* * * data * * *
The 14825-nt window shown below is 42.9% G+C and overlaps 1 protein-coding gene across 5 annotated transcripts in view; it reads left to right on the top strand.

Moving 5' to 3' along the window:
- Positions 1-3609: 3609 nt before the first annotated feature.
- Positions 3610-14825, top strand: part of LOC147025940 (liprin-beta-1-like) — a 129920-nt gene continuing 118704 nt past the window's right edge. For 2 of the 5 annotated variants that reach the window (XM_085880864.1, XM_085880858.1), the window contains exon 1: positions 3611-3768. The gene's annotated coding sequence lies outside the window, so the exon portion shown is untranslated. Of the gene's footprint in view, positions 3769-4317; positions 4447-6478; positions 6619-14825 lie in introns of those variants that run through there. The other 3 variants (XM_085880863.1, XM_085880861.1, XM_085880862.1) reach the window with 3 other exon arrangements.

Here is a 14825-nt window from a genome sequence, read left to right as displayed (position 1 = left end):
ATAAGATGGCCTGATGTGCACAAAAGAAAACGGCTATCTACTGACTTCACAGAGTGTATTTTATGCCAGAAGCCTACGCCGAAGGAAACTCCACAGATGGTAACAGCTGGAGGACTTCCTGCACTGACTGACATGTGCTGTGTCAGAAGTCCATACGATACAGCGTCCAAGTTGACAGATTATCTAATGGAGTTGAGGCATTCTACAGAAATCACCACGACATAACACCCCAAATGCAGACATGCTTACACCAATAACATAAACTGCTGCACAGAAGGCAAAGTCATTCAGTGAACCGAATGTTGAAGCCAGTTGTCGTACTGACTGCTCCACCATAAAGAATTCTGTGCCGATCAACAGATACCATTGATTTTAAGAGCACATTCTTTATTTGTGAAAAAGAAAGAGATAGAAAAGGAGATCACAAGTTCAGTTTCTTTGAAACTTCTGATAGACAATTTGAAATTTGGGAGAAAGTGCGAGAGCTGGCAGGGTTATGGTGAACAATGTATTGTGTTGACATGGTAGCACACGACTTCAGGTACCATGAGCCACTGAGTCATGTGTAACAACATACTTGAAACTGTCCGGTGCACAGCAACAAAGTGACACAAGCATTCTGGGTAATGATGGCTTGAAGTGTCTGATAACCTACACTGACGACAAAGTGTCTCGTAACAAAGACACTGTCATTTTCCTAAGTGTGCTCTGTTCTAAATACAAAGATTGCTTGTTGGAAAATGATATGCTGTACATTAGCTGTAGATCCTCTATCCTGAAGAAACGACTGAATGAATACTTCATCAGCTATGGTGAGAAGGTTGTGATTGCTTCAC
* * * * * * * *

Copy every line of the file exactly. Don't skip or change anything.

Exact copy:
The 14825-nt window shown below is 42.9% G+C and overlaps 1 protein-coding gene across 5 annotated transcripts in view; it reads left to right on the top strand.

Moving 5' to 3' along the window:
- Positions 1-3609: 3609 nt before the first annotated feature.
- Positions 3610-14825, top strand: part of LOC147025940 (liprin-beta-1-like) — a 129920-nt gene continuing 118704 nt past the window's right edge. For 2 of the 5 annotated variants that reach the window (XM_085880864.1, XM_085880858.1), the window contains exon 1: positions 3611-3768. The gene's annotated coding sequence lies outside the window, so the exon portion shown is untranslated. Of the gene's footprint in view, positions 3769-4317; positions 4447-6478; positions 6619-14825 lie in introns of those variants that run through there. The other 3 variants (XM_085880863.1, XM_085880861.1, XM_085880862.1) reach the window with 3 other exon arrangements.

Here is a 14825-nt window from a genome sequence, read left to right as displayed (position 1 = left end):
ATAAGATGGCCTGATGTGCACAAAAGAAAACGGCTATCTACTGACTTCACAGAGTGTATTTTATGCCAGAAGCCTACGCCGAAGGAAACTCCACAGATGGTAACAGCTGGAGGACTTCCTGCACTGACTGACATGTGCTGTGTCAGAAGTCCATACGATACAGCGTCCAAGTTGACAGATTATCTAATGGAGTTGAGGCATTCTACAGAAATCACCACGACATAACACCCCAAATGCAGACATGCTTACACCAATAACATAAACTGCTGCACAGAAGGCAAAGTCATTCAGTGAACCGAATGTTGAAGCCAGTTGTCGTACTGACTGCTCCACCATAAAGAATTCTGTGCCGATCAACAGATACCATTGATTTTAAGAGCACATTCTTTATTTGTGAAAAAGAAAGAGATAGAAAAGGAGATCACAAGTTCAGTTTCTTTGAAACTTCTGATAGACAATTTGAAATTTGGGAGAAAGTGCGAGAGCTGGCAGGGTTATGGTGAACAATGTATTGTGTTGACATGGTAGCACACGACTTCAGGTACCATGAGCCACTGAGTCATGTGTAACAACATACTTGAAACTGTCCGGTGCACAGCAACAAAGTGACACAAGCATTCTGGGTAATGATGGCTTGAAGTGTCTGATAACCTACACTGACGACAAAGTGTCTCGTAACAAAGACACTGTCATTTTCCTAAGTGTGCTCTGTTCTAAATACAAAGATTGCTTGTTGGAAAATGATATGCTGTACATTAGCTGTAGATCCTCTATCCTGAAGAAACGACTGAATGAATACTTCATCAGCTATGGTGAGAAGGTTGTGATTGCTTCAC